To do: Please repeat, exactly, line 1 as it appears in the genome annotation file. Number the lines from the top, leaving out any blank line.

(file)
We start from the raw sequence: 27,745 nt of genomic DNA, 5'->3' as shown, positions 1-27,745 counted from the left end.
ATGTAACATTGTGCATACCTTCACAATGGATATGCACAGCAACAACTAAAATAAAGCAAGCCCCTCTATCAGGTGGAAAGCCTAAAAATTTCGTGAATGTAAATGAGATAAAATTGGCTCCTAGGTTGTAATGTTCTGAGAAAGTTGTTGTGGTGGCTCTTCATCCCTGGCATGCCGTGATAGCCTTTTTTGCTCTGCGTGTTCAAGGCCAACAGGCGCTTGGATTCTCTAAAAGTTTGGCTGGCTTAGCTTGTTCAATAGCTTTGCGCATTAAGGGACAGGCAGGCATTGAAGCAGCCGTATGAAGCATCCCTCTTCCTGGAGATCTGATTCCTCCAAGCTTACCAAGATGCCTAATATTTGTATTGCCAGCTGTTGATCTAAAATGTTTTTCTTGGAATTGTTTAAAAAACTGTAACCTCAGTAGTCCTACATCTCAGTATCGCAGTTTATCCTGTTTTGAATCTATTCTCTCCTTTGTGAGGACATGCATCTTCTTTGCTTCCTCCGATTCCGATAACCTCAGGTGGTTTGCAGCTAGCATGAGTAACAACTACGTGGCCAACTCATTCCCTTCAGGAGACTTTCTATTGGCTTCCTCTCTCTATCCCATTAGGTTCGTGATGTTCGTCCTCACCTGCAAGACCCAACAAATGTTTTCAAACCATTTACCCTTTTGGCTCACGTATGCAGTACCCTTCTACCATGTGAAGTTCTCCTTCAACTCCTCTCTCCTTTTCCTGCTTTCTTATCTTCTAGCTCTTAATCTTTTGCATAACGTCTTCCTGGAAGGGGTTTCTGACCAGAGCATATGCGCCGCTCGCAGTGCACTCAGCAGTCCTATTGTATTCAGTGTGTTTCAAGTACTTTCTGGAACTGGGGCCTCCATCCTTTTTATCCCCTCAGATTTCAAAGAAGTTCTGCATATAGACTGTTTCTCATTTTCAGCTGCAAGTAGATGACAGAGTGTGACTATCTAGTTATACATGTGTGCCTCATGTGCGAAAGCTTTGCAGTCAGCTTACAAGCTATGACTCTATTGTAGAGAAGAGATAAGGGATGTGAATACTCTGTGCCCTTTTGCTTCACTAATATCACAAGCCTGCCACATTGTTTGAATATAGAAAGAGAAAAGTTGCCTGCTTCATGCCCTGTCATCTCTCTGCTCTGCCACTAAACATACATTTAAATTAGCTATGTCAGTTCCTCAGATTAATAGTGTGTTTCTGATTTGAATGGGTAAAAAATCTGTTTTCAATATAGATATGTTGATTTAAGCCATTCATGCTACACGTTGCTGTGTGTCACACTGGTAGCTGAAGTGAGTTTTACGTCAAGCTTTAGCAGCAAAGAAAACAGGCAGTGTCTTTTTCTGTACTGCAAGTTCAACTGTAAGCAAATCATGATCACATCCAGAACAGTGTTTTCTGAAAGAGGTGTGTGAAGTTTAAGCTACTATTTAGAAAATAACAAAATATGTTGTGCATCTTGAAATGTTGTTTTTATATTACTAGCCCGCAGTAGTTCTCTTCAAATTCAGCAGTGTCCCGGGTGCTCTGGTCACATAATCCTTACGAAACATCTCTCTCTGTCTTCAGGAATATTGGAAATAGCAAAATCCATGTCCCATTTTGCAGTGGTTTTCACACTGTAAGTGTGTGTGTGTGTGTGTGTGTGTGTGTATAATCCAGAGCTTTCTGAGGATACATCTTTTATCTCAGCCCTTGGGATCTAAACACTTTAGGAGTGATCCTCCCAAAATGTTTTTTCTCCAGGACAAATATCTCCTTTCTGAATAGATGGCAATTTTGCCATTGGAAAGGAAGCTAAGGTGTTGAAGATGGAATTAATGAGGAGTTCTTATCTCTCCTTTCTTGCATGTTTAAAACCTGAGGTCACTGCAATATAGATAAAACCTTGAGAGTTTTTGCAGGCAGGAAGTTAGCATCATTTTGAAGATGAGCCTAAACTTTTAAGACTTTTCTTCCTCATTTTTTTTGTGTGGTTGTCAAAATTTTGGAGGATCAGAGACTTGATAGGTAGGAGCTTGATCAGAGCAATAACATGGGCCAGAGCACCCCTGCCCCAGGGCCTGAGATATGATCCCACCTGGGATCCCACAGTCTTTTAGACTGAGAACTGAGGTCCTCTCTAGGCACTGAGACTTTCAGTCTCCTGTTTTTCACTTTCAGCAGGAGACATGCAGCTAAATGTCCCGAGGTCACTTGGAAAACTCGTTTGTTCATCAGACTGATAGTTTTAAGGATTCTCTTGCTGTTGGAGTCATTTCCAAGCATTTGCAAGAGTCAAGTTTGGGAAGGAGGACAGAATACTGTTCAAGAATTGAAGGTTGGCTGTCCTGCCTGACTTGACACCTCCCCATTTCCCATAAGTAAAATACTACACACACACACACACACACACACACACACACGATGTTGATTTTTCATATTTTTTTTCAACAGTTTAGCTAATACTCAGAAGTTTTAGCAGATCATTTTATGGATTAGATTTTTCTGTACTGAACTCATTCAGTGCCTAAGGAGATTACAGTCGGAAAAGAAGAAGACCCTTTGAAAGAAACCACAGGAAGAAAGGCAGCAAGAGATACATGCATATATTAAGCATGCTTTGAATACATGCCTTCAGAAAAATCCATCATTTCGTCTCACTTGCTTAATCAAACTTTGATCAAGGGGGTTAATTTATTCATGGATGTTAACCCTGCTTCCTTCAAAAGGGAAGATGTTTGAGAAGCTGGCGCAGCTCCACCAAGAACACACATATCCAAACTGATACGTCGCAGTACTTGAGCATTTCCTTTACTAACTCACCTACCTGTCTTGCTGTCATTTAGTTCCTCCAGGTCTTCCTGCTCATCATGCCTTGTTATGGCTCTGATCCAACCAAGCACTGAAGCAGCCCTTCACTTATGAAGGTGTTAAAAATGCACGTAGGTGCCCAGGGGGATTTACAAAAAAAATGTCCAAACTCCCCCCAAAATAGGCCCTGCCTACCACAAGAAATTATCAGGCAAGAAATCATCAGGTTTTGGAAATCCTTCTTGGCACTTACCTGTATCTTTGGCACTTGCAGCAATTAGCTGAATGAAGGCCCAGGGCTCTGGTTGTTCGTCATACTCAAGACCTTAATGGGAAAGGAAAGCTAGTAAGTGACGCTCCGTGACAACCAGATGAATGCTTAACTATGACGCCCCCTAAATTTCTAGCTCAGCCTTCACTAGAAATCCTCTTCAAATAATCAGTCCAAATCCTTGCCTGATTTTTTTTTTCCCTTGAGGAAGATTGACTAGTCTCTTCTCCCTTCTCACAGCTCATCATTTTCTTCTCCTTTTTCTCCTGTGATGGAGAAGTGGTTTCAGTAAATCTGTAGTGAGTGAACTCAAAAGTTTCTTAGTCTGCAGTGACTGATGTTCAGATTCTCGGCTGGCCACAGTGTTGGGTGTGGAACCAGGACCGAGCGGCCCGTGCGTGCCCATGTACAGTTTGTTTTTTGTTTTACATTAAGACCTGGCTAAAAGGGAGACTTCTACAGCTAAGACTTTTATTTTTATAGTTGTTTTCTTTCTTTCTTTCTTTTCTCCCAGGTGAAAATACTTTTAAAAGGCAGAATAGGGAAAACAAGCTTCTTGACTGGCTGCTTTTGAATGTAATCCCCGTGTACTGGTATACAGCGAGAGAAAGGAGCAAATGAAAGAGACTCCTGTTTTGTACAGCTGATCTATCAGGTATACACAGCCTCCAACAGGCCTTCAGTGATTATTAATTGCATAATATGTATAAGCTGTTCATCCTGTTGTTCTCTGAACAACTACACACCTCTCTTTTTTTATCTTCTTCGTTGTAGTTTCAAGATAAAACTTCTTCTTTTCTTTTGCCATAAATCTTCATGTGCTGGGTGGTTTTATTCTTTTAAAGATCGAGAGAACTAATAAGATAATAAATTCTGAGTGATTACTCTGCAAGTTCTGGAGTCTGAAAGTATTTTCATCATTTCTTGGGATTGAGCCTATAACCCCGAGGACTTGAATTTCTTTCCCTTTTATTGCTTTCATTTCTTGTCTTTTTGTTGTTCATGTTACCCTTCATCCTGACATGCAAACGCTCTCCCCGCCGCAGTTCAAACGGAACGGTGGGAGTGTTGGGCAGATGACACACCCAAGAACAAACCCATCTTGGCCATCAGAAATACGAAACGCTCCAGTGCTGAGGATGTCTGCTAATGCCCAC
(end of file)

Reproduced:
We start from the raw sequence: 27,745 nt of genomic DNA, 5'->3' as shown, positions 1-27,745 counted from the left end.